The Traverse team has the unique challenge of climbing the highest peak in North America while traveling over the crest of the Alaska Range. Fixed lines on Karsten's Ridge, route finding the crevassed lower icefall, crossing the McKinley River, and swatting mosquitoes make this the ultimate Alaska mountaineering experience and only suited to those who enjoy the rigors of expedition life. The Denali Traverse is rated an Alaska Grade II, but it is definitely more challenging than the similarly rated West Buttress. Climbing over Denali Pass with a loaded pack and descending Karsten's Ridge are feats in themselves. Denali is never easy, and the Traverse is no exception. High altitude, extreme weather, active glaciers, river crossings, and mosquitoes combine to make the Traverse the grand tour of North American mountaineering.
Route: The Traverse, Alaska Grade II, 20,310 feet / 6,190 meters, 76 miles, 13,110 feet elevation gain, 24 days
Group Limit: 6 expedition members, 3 AMS guides, maintaining a 3:1 ratio or better
Cost Includes: AMS Professional Mountain Guides, Denali National Park climber and registration fees, glacier flights, National Park shuttle and private van pick up and to return to Talkeetna, field food and fuel, group camping and climbing equipment (tents, ropes, snow/ice protection, kitchens) emergency supplies (maps / GPS, radios, satellite phone, and repair, trauma and drug kits), pre-rigged sleds, base camp fees, 24/7 support during the expedition from AMS HQ, knowledgeable advice for training, equipment and travel, camping at AMS in Talkeetna, regular updates on social media during the expedition.
You are responsible for: Arriving with excellent physical and mental fitness, transportation to and from Talkeetna, lodging in Talkeetna, personal equipment and clothing, rental items from AMS, travel and medical insurance, gratuities.
In 1913, Archdeacon Stuck's team climbed the Muldrow/Karsten's Ridge route we will be using for our descent. He followed the paths of the early explorers and gold miners who unraveled intricate and formidable approaches to find a northern route to the summit. Bradford Washburn's team pioneered the West Buttress in 1951.
AMS' expedition-style climbing strategy reflects a concern for giving everyone the best chance to acclimate to a lower oxygen environment. Double carries, rest days, and 4-5 nights at 14,200' before moving higher allow most people the time for their bodies to adjust. Expeditions carry a pulse oximeter to measure blood oxygen saturation levels and heart rate as well as prescription drugs to treat life-threatening conditions. Advanced signs or symptoms of pulmonary and/or cerebral edema are serious, life-threatening conditions that require immediate descent. AMS is briefed by our medical director Dr. Peter Hackett, who pioneered high altitude medical research on Denali, on any advancements in the research, prevention, and treatment of altitude-related illnesses. Our training supervisor Lance Taysom, chief life-flight RN and NPS mountaineering ranger also keeps us informed. Together they wrote our medical protocols and standing orders that allow AMS instructors to evaluate and treat within the scope of their Wilderness First Responder training. A class on altitude-related injuries is taught, and touching base individually is made a priority. For those suffering from acute mountain sickness, we aknowledge the benefits of Diamox (Acetazolamide) in conjunction with rest and hydration. Any person showing signs of severe acute mountain sickness should not climb to higher elevations until those signs and symptoms go away.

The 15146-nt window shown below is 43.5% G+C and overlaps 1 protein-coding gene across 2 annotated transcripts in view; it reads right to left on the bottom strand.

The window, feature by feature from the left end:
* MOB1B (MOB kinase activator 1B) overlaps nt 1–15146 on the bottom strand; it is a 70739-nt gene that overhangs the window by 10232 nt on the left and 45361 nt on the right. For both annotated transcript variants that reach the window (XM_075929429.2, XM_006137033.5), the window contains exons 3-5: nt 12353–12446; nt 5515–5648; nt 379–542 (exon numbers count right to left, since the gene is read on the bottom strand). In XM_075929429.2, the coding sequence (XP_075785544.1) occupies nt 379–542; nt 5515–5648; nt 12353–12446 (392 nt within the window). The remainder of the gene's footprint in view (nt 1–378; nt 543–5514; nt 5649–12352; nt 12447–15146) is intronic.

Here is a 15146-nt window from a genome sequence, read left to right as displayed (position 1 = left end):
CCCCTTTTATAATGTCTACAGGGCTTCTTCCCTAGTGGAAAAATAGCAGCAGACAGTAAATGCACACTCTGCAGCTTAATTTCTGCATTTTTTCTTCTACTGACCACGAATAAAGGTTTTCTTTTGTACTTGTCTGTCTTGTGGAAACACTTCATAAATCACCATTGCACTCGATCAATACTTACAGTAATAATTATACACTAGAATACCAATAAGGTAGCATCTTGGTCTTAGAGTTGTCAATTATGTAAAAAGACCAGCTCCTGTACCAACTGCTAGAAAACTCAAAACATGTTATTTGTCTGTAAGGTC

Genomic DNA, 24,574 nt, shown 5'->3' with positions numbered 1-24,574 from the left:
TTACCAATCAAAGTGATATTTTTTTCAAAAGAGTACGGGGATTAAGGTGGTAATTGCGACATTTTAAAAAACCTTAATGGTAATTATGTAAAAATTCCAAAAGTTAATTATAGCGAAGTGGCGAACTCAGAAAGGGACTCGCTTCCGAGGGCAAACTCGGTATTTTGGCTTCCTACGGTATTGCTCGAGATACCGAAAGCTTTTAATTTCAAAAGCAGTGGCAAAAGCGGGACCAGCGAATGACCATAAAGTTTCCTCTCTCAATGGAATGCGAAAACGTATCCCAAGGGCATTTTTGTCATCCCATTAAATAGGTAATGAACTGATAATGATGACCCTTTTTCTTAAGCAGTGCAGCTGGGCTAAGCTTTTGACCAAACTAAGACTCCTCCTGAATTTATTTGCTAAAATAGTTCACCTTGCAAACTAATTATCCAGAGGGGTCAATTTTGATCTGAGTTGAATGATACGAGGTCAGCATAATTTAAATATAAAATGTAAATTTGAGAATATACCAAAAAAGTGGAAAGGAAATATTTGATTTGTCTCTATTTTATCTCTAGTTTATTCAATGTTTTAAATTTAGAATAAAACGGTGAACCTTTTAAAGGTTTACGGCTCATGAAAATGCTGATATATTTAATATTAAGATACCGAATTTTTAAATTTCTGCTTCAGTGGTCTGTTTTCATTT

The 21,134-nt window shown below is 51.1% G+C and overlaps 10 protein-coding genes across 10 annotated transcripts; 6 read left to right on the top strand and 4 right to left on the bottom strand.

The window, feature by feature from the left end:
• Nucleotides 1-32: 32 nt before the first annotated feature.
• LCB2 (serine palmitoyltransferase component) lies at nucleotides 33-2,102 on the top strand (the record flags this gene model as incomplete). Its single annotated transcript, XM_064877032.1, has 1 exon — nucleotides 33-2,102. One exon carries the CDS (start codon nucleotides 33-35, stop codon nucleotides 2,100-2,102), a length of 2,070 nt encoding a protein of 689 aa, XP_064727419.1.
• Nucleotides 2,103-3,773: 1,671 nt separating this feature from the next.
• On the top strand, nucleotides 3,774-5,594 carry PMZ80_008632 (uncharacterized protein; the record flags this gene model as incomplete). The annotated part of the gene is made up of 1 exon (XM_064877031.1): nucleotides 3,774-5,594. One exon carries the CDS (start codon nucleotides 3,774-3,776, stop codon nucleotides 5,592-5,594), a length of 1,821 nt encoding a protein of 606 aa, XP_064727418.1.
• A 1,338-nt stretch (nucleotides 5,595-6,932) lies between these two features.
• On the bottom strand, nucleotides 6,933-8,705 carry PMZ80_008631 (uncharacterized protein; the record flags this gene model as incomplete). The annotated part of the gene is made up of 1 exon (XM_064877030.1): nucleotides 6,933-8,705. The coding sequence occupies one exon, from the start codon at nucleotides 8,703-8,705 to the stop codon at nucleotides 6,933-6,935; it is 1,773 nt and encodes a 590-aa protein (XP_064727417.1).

Denali applicants must adopt a goal of being in excellent physical condition by the start of the expedition. On any mountaineering expedition, there are factors that are completely out of anyone's control, namely weather and individual acclimatization rates. By joining a professionally run expedition, you leave expedition logistics, food, equipment and leadership to us. You do have responsible for and control over your physical fitness and climbing ability. It is imperative that everyone joining our expeditions be physically fit when the expedition begins. The better condition you are in, the more you will enjoy the climb, the safer it will be for you, and the better chance for you have for summiting. The more climbing experience you have prior to the climb, the better prepared you will be for Denali.
Denali is not a mountain on which you can "just get by" with mediocre equipment. Your gear will be put to the ultimate test. A carefully planned layering system will be more comfortable, efficient, lightweight, and hold up. "Quality" does not necessarily mean "expensive"; a trip to the Army surplus store often turns up many of the basics. Carefully read the equipment list created for this expedition; it answers many questions and gives recommendations for particular items. Try to have equipment questions answered by a knowledgeable salesperson in a local climbing store; they are often the most informed about the pros and cons of a particular brand or style. The equipment section of "Denali's West Buttress" by Colby Coombs also provides tips and suggestions. Your instructors will insure you are properly outfitted before you go. Please wait until the morning of the first day to check equipment at AMS, as we are busy preparing for the expedition for three full days before meeting team members on day one of the expedition. The AMS Mountain Shop is able to provide all your equipment needs from head to toe and give you a discount.